75 Years of Trailer Life: Running on Empty
by Valerie Law
July 24, 2016
Filed under Feature Story
Despite fuel shortages, Trailer Life kept on truckin’ in the 1970s
Interest in RVs soared in the early 1970s, with plentiful gasoline at every service station and a powerful engine in every sedan and station wagon. With fifth-wheels rolling off the production line for the first time, and travel trailers, truck campers and motorhomes adding innovative features, the industry had its best year in 1972, shipping 582,900 RVs. Keeping pace, Trailer Life published its beefiest issue ever, the 348-page May 1973 edition. Just five months later, the boom turned to bust as the first of the decade’s two energy crises resulted in upwardly spiraling fuel prices and “Sold Out” signs at the pumps. The following year RV shipments dwindled to 295,800.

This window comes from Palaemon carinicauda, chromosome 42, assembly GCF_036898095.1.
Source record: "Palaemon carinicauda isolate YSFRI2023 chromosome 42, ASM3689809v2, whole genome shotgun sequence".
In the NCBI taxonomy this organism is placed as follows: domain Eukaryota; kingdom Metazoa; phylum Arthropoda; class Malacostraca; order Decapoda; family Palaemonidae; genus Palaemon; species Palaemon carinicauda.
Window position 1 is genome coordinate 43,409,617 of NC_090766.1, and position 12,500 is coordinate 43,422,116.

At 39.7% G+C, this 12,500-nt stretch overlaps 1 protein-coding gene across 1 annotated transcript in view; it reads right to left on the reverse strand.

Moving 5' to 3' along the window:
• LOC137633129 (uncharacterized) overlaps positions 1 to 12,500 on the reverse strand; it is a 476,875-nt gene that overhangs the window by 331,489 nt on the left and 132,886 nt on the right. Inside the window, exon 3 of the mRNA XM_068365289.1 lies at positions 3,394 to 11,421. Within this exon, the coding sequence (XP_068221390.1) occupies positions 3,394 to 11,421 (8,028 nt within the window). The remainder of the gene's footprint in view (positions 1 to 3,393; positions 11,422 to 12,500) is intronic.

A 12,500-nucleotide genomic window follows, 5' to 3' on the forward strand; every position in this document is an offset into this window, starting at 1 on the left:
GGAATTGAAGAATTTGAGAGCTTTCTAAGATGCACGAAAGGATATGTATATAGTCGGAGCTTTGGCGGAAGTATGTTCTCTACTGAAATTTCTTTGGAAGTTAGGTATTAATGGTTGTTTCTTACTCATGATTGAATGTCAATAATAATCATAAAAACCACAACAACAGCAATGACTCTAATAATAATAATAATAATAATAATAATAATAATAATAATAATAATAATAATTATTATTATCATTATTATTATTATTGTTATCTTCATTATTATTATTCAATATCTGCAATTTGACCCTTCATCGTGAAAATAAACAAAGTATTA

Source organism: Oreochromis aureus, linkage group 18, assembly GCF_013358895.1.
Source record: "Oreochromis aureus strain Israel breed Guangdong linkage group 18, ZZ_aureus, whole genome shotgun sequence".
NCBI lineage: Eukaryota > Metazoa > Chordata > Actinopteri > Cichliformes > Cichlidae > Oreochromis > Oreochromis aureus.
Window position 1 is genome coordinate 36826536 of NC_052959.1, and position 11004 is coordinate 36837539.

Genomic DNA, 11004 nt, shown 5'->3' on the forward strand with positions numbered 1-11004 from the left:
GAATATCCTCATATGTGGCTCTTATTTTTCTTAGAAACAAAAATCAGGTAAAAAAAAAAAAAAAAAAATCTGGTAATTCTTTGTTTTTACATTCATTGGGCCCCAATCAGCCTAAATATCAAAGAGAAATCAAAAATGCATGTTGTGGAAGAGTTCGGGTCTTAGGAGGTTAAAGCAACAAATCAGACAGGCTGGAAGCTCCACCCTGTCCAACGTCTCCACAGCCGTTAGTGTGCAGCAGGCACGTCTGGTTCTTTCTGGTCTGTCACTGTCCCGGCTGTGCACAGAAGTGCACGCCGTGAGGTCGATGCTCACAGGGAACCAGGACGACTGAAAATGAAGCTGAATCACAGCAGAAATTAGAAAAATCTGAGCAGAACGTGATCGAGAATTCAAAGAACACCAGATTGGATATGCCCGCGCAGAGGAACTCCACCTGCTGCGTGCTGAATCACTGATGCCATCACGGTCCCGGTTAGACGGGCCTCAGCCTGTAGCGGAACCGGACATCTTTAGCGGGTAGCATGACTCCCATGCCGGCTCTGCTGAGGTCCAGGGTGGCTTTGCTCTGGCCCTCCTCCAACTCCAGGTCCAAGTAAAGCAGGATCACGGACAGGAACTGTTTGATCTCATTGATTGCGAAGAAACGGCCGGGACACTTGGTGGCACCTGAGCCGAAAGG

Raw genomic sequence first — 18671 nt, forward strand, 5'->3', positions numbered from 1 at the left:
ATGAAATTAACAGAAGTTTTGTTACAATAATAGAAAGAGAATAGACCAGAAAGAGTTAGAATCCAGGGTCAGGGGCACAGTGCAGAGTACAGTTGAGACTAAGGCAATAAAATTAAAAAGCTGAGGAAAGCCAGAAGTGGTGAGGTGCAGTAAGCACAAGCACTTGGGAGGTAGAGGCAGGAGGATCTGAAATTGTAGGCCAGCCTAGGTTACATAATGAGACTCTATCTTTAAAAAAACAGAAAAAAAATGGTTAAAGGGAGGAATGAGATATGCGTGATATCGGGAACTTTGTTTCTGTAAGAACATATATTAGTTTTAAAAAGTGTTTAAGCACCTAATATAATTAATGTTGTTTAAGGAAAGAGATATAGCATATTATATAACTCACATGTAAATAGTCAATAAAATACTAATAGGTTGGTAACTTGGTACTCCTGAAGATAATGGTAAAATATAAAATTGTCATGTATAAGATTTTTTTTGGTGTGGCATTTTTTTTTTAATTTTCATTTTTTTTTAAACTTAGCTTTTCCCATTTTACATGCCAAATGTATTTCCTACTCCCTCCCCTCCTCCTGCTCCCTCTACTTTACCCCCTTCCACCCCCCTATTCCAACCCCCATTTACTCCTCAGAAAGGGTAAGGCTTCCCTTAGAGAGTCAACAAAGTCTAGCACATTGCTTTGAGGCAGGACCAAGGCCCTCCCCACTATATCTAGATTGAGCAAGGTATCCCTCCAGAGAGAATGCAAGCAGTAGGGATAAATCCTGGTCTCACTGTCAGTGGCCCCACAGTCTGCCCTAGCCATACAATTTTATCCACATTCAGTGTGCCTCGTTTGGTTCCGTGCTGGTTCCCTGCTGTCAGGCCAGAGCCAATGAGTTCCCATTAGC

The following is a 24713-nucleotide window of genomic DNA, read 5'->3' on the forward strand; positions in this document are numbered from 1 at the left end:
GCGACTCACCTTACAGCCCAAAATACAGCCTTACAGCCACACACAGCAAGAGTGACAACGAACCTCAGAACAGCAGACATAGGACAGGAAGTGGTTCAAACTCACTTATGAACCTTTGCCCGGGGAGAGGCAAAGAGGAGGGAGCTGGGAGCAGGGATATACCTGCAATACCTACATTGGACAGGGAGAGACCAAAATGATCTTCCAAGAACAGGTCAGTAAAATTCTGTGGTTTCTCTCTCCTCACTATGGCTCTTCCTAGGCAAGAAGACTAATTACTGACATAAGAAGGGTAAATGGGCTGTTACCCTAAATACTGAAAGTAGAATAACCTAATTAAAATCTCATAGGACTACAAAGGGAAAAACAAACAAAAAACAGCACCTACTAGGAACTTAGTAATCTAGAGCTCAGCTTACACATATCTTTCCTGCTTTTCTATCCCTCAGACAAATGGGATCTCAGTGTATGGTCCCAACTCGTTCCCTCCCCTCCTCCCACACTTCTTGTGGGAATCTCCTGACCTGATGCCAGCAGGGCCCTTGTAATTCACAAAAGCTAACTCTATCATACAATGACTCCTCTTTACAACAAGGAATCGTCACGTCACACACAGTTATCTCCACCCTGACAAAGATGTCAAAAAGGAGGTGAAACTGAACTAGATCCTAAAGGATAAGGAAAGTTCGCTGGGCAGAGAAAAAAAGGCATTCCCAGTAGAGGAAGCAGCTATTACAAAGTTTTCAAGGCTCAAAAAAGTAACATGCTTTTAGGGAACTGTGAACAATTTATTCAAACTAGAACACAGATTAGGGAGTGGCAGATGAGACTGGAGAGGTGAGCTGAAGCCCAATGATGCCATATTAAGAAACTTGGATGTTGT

The ensuing gas shortages and government mandates forced automakers to design more fuel-efficient vehicles and inspired RV manufacturers to do the same. “Mini” became the buzzword in Trailer Life, whether in a 1977 test of five imported mini pickups, the 1979 Micro-Mini Buyer’s Guide, or advertisements for the Jayco JayMini, the Argosy Minuet (“So light you can tow it with the new small cars!”) and the new fleet of mini-motorhomes built on Toyota’s four-cylinder compact-truck chassis.
In 1977, after President Jimmy Carter proposed a nationwide 10 percent reduction in fuel consumption, Trailer Life published “10 Ways to Save 10 Percent” by Bill Estes, the magazine’s director of technical services at the time. To soften the public’s perception of recreational vehicles as gas guzzlers, Publisher Art Rouse distributed hundreds of thousands of RV bumper stickers proclaiming: “We’re ConseRVing Energy: We’ve Cut Our Travel 10%.”
Beyond asking readers to ease off the gas pedal and choose destinations closer to home, the magazine published timely features ranging from “Miniaturize Without Misery!” to “Alcohol Fuel: The Great Clear Hope.” The Trailer Life of the late-1970s clearly struck a chord with the Western Publications Association, which in 1977 named the then-36-year-old monthly its Consumer Magazine of the Year.